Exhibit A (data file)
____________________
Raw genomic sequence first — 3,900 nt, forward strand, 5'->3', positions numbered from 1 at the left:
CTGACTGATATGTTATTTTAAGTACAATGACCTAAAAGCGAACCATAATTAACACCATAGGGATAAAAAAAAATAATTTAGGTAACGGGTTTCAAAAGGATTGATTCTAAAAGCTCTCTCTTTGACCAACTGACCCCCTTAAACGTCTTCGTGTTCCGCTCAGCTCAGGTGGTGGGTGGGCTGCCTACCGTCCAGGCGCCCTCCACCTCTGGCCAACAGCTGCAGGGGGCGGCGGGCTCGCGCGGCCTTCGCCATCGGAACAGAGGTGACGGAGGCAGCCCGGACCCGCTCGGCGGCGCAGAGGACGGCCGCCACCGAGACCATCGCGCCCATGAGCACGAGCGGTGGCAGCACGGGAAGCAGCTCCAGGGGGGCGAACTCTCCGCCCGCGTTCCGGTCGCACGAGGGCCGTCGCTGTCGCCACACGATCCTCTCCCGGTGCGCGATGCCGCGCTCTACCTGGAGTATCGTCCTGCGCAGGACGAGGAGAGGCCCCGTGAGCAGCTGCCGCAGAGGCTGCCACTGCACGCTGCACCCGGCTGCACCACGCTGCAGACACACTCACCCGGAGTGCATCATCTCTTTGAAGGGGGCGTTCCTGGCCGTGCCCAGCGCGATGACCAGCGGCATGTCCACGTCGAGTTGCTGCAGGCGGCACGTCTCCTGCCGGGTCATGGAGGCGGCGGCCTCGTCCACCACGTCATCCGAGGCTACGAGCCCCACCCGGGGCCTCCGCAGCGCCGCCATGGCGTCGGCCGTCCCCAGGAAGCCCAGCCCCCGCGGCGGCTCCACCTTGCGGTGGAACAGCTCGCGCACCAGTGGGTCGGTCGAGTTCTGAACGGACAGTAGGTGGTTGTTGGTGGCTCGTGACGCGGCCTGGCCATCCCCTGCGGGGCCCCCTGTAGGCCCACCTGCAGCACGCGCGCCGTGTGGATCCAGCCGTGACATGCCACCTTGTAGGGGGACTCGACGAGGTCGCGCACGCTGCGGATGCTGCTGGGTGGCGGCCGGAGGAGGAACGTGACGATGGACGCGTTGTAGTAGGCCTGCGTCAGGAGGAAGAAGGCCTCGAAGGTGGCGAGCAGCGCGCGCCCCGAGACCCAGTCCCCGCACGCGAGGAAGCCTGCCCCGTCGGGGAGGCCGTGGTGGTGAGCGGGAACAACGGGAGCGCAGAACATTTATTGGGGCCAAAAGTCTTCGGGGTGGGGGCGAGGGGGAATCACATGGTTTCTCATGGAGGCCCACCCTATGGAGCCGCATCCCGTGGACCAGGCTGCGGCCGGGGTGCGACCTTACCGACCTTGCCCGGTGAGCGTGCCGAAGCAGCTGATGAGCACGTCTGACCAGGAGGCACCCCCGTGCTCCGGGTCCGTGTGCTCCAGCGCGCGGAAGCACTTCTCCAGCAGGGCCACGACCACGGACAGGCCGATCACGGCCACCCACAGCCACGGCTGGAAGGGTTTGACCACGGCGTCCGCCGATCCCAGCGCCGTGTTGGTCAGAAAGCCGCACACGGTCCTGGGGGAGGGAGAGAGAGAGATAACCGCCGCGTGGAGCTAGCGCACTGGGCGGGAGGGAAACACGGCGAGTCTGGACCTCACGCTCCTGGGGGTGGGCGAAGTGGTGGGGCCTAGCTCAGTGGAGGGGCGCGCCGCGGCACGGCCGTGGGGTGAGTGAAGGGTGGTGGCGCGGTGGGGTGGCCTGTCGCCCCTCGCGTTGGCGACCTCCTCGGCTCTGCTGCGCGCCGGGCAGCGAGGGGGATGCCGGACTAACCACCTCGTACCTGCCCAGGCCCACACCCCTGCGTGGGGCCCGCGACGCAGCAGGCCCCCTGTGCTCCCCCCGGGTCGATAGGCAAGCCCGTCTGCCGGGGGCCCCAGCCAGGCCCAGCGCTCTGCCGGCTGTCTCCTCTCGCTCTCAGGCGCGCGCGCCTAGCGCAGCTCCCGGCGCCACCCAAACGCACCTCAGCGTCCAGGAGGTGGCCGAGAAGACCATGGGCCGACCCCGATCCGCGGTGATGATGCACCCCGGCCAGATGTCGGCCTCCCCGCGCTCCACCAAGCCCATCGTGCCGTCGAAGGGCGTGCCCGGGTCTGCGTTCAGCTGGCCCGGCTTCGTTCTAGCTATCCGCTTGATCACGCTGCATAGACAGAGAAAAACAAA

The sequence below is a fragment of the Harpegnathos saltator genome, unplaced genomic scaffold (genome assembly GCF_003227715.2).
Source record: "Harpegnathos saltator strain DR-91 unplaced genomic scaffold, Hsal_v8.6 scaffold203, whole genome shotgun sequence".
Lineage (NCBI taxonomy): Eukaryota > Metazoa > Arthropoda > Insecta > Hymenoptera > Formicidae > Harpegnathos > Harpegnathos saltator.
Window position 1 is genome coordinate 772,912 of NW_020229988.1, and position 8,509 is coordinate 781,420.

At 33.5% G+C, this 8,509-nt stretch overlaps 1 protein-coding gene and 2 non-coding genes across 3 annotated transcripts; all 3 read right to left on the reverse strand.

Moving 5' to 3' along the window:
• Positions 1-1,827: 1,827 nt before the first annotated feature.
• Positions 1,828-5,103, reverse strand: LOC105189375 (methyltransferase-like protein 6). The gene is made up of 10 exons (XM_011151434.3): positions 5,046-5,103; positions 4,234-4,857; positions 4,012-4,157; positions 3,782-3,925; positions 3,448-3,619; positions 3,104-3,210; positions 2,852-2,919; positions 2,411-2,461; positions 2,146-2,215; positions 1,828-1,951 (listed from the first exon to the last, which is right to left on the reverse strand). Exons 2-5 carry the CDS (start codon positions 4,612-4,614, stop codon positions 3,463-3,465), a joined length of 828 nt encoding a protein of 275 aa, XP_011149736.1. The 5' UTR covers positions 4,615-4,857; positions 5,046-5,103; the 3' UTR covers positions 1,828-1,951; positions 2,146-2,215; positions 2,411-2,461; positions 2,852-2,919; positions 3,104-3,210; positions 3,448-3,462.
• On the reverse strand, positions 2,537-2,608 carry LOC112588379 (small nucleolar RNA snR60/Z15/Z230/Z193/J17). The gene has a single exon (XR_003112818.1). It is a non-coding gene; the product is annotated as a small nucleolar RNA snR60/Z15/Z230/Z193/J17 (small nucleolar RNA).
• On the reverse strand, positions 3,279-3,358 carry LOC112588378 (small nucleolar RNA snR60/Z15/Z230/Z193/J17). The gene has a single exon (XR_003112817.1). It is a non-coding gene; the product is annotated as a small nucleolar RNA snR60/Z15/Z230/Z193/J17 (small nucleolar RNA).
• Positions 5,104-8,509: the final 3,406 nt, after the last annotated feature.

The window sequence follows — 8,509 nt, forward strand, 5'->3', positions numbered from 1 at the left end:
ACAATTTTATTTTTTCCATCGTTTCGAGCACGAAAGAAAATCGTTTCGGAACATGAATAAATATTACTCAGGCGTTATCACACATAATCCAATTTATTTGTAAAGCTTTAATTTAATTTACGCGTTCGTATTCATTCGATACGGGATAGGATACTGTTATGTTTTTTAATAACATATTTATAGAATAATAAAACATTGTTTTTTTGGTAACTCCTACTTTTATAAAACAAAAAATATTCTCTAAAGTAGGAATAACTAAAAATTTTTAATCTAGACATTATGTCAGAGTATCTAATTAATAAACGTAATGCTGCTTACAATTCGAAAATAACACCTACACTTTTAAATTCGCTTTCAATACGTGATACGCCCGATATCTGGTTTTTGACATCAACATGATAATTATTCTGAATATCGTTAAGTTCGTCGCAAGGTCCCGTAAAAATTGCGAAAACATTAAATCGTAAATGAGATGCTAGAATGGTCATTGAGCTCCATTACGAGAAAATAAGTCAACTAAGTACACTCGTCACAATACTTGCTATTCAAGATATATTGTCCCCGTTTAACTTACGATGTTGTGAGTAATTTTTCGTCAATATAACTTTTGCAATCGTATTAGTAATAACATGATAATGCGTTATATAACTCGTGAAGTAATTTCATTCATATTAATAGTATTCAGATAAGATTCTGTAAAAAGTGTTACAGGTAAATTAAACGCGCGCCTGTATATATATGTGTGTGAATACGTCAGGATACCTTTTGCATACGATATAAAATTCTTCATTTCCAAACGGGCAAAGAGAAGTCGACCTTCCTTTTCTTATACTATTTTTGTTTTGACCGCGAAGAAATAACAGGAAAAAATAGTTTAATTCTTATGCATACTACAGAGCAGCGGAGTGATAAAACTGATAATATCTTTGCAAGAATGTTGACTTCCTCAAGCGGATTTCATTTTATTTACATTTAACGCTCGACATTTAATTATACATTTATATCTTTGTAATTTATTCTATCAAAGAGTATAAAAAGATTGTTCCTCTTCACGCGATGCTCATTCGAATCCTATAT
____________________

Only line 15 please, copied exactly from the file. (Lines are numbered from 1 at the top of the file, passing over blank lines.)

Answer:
ACAATTTTATTTTTTCCATCGTTTCGAGCACGAAAGAAAATCGTTTCGGAACATGAATAAATATTACTCAGGCGTTATCACACATAATCCAATTTATTTGTAAAGCTTTAATTTAATTTACGCGTTCGTATTCATTCGATACGGGATAGGATACTGTTATGTTTTTTAATAACATATTTATAGAATAATAAAACATTGTTTTTTTGGTAACTCCTACTTTTATAAAACAAAAAATATTCTCTAAAGTAGGAATAACTAAAAATTTTTAATCTAGACATTATGTCAGAGTATCTAATTAATAAACGTAATGCTGCTTACAATTCGAAAATAACACCTACACTTTTAAATTCGCTTTCAATACGTGATACGCCCGATATCTGGTTTTTGACATCAACATGATAATTATTCTGAATATCGTTAAGTTCGTCGCAAGGTCCCGTAAAAATTGCGAAAACATTAAATCGTAAATGAGATGCTAGAATGGTCATTGAGCTCCATTACGAGAAAATAAGTCAACTAAGTACACTCGTCACAATACTTGCTATTCAAGATATATTGTCCCCGTTTAACTTACGATGTTGTGAGTAATTTTTCGTCAATATAACTTTTGCAATCGTATTAGTAATAACATGATAATGCGTTATATAACTCGTGAAGTAATTTCATTCATATTAATAGTATTCAGATAAGATTCTGTAAAAAGTGTTACAGGTAAATTAAACGCGCGCCTGTATATATATGTGTGTGAATACGTCAGGATACCTTTTGCATACGATATAAAATTCTTCATTTCCAAACGGGCAAAGAGAAGTCGACCTTCCTTTTCTTATACTATTTTTGTTTTGACCGCGAAGAAATAACAGGAAAAAATAGTTTAATTCTTATGCATACTACAGAGCAGCGGAGTGATAAAACTGATAATATCTTTGCAAGAATGTTGACTTCCTCAAGCGGATTTCATTTTATTTACATTTAACGCTCGACATTTAATTATACATTTATATCTTTGTAATTTATTCTATCAAAGAGTATAAAAAGATTGTTCCTCTTCACGCGATGCTCATTCGAATCCTATAT